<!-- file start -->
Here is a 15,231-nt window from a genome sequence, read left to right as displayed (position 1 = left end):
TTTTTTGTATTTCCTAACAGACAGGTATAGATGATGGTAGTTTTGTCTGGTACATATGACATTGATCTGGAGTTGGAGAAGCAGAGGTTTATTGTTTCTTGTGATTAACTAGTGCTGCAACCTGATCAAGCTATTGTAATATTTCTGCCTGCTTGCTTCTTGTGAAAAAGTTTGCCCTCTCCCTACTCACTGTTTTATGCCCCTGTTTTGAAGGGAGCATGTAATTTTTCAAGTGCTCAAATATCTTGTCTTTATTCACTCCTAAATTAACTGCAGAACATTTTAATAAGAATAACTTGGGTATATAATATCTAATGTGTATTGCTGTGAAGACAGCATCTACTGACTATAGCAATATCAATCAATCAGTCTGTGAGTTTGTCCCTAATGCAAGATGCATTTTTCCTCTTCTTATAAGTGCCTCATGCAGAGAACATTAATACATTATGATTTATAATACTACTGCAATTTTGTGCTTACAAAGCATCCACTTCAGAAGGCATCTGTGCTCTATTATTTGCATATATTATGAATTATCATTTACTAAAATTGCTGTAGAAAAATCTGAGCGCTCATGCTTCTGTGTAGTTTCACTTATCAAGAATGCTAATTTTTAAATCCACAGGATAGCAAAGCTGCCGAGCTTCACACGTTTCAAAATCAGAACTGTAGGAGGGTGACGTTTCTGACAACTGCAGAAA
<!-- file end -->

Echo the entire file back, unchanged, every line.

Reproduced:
Here is a 15,231-nt window from a genome sequence, read left to right as displayed (position 1 = left end):
TTTTTTGTATTTCCTAACAGACAGGTATAGATGATGGTAGTTTTGTCTGGTACATATGACATTGATCTGGAGTTGGAGAAGCAGAGGTTTATTGTTTCTTGTGATTAACTAGTGCTGCAACCTGATCAAGCTATTGTAATATTTCTGCCTGCTTGCTTCTTGTGAAAAAGTTTGCCCTCTCCCTACTCACTGTTTTATGCCCCTGTTTTGAAGGGAGCATGTAATTTTTCAAGTGCTCAAATATCTTGTCTTTATTCACTCCTAAATTAACTGCAGAACATTTTAATAAGAATAACTTGGGTATATAATATCTAATGTGTATTGCTGTGAAGACAGCATCTACTGACTATAGCAATATCAATCAATCAGTCTGTGAGTTTGTCCCTAATGCAAGATGCATTTTTCCTCTTCTTATAAGTGCCTCATGCAGAGAACATTAATACATTATGATTTATAATACTACTGCAATTTTGTGCTTACAAAGCATCCACTTCAGAAGGCATCTGTGCTCTATTATTTGCATATATTATGAATTATCATTTACTAAAATTGCTGTAGAAAAATCTGAGCGCTCATGCTTCTGTGTAGTTTCACTTATCAAGAATGCTAATTTTTAAATCCACAGGATAGCAAAGCTGCCGAGCTTCACACGTTTCAAAATCAGAACTGTAGGAGGGTGACGTTTCTGACAACTGCAGAAA